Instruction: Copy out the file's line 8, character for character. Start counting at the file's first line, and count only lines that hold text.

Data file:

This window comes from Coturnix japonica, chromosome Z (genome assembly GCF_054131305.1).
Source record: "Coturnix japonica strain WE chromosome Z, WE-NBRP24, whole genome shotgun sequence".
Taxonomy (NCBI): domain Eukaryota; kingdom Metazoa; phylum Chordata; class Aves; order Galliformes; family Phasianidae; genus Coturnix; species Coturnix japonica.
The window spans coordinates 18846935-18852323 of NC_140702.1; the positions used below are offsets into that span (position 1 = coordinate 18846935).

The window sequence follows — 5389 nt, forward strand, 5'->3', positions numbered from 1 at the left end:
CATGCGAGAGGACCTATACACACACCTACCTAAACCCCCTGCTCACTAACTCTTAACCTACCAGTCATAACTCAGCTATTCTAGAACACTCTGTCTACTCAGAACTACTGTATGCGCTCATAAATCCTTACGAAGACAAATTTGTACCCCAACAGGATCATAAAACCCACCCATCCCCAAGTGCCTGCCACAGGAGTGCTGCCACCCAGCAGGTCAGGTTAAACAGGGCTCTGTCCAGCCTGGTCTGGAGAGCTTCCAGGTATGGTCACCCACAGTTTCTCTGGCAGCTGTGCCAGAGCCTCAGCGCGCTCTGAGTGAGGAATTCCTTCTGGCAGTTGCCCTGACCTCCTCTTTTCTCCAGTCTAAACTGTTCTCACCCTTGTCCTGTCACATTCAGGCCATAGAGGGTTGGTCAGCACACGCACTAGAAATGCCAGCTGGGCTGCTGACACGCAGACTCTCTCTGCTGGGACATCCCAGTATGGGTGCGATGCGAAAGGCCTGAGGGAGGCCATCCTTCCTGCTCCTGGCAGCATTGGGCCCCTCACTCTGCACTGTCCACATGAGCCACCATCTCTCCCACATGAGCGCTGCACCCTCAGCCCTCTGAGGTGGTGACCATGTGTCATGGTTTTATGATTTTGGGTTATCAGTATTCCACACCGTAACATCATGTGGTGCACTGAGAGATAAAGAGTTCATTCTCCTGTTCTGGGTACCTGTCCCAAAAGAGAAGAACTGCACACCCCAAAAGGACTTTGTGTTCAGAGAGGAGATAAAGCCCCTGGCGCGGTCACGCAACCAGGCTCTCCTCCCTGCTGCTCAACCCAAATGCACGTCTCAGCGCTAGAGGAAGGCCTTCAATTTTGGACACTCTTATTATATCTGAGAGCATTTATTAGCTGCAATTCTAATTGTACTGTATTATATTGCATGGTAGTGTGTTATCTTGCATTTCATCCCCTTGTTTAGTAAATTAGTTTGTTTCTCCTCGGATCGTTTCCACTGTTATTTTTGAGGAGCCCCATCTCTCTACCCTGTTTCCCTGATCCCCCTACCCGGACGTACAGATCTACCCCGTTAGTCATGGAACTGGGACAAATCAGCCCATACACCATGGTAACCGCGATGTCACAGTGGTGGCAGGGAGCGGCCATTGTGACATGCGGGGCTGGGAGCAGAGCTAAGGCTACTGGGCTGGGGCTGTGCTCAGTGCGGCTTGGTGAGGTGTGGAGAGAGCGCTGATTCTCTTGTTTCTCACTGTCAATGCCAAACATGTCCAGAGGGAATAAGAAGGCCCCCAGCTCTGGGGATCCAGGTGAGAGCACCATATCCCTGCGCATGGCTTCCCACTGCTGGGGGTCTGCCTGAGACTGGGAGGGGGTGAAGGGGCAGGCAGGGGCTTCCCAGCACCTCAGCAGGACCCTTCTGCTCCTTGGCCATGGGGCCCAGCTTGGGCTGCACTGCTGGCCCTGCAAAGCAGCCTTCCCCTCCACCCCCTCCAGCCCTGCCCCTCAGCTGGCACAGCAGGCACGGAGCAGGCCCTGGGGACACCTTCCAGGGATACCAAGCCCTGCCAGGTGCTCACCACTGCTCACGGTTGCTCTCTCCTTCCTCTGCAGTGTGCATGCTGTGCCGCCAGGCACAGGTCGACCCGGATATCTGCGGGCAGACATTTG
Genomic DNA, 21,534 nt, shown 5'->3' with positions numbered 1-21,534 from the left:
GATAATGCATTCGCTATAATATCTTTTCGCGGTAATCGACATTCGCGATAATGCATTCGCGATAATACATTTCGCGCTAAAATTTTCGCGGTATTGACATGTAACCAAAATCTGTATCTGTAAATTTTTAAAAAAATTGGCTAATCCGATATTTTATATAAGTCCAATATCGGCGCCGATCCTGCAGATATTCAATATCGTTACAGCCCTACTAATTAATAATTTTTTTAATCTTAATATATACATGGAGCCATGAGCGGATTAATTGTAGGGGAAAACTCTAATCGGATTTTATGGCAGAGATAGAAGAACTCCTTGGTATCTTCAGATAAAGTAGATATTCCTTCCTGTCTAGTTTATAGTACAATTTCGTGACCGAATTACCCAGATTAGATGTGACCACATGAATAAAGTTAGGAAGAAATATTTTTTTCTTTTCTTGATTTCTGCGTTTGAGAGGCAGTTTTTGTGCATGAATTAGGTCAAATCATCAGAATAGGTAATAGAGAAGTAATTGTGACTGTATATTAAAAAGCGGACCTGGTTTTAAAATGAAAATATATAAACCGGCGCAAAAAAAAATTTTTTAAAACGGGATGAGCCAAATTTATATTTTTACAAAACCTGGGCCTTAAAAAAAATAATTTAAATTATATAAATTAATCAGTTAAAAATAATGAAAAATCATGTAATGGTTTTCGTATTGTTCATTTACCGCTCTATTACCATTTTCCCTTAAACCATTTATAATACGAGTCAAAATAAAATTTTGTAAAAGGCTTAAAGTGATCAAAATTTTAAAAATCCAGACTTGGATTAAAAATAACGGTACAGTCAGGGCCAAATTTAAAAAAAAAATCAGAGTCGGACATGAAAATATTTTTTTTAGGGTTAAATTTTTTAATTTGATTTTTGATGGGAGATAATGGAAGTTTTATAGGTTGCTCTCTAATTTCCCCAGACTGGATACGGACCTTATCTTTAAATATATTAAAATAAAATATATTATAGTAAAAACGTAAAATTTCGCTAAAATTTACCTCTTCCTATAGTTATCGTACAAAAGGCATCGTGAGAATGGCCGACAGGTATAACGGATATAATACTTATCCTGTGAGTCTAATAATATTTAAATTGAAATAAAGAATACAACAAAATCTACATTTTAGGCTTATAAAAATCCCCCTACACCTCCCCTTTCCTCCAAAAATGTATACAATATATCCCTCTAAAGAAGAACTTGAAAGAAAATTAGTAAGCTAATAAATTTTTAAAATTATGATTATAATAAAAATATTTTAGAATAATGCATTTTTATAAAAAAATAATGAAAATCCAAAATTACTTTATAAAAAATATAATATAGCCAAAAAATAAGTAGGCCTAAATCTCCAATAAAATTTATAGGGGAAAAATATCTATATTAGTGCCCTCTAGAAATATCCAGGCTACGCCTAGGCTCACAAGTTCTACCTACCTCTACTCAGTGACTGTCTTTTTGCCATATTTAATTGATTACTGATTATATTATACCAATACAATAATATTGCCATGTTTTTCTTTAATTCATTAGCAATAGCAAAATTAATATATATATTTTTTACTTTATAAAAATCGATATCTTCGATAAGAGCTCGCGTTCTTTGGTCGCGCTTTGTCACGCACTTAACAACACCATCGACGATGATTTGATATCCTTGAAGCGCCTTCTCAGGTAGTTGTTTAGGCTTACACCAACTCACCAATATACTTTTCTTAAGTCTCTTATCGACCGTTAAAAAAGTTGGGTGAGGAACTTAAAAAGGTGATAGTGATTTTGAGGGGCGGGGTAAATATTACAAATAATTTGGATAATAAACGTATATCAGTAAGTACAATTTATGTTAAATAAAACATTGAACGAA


GATAATGCATTCGCTATAATATCTTTTCGCGGTAATCGACATTCGCGATAATGCATTCGCGATAATACATTTCGCGCTAAAATTTTCGCGGTATTGACATGTAACCAAAATCTGTATCTGTAAATTTTTAAAAAAATTGGCTAATCCGATATTTTATATAAGTCCAATATCGGCGCCGATCCTGCAGATATTCAATATCGTTACAGCCCTACTAATTAATAATTTTTTTAATCTTAATATATACATGGAGCCATGAGCGGATTAATTGTAGGGGAAAACTCTAATCGGATTTTATGGCAGAGATAGAAGAACTCCTTGGTATCTTCAGATAAAGTAGATATTCCTTCCTGTCTAGTTTATAGTACAATTTCGTGACCGAATTACCCAGATTAGATGTGACCACATGAATAAAGTTAGGAAGAAATATTTTTTTCTTTTCTTGATTTCTGCGTTTGAGAGGCAGTTTTTGTGCATGAATTAGGTCAAATCATCAGAATAGGTAATAGAGAAGTAATTGTGACTGTATATTAAAAAGCGGACCTGGTTTTAAAATGAAAATATATAAACCGGCGCAAAAAAAAATTTTTTAAAACGGGATGAGCCAAATTTATATTTTTACAAAACCTGGGCCTTAAAAAAAATAATTTAAATTATATAAATTAATCAGTTAAAAATAATGAAAAATCATGTAATGGTTTTCGTATTGTTCATTTACCGCTCTATTACCATTTTCCCTTAAACCATTTATAATACGAGTCAAAATAAAATTTTGTAAAAGGCTTAAAGTGATCAAAATTTTAAAAATCCAGACTTGGATTAAAAATAACGGTACAGTCAGGGCCAAATTTAAAAAAAAAATCAGAGTCGGACATGAAAATATTTTTTTTAGGGTTAAATTTTTTAATTTGATTTTTGATGGGAGATAATGGAAGTTTTATAGGTTGCTCTCTAATTTCCCCAGACTGGATACGGACCTTATCTTTAAATATATTAAAATAAAATATATTATAGTAAAAACGTAAAATTTCGCTAAAATTTACCTCTTCCTATAGTTATCGTACAAAAGGCATCGTGAGAATGGCCGACAGGTATAACGGATATAATACTTATCCTGTGAGTCTAATAATATTTAAATTGAAATAAAGAATACAACAAAATCTACATTTTAGGCTTATAAAAATCCCCCTACACCTCCCCTTTCCTCCAAAAATGTATACAATATATCCCTCTAAAGAAGAACTTGAAAGAAAATTAGTAAGCTAATAAATTTTTAAAATTATGATTATAATAAAAATATTTTAGAATAATGCATTTTTATAAAAAAATAATGAAAATCCAAAATTACTTTATAAAAAATATAATATAGCCAAAAAATAAGTAGGCCTAAATCTCCAATAAAATTTATAGGGGAAAAATATCTATATTAGTGCCCTCTAGAAATATCCAGGCTACGCCTAGGCTCACAAGTTCTACCTACCTCTACTCAGTGACTGTCTTTTTGCCATATTTAATTGATTACTGATTATATTATACCAATACAATAATATTGCCATGTTTTTCTTTAATTCATTAGCAATAGCAAAATTAATATATATATTTTTTACTTTATAAAAATCGATATCTTCGATAAGAGCTCGCGTTCTTTGGTCGCGCTTTGTCACGCACTTAACAACACCATCGACGATGATTTGATATCCTTGAAGCGCCTTCTCAGGTAGTTGTTTAGGCTTACACCAACTCACCAATATACTTTTCTTAAGTCTCTTATCGACCGTTAAAAAAGTTGGGTGAGGAACTTAAAAAGGTGATAGTGATTTTGAGGGGCGGGGTAAATATTACAAATAATTTGGATAATAAACGTATATCAGTAAGTACAATTTATGTTAAATAAAACATTGAACGAA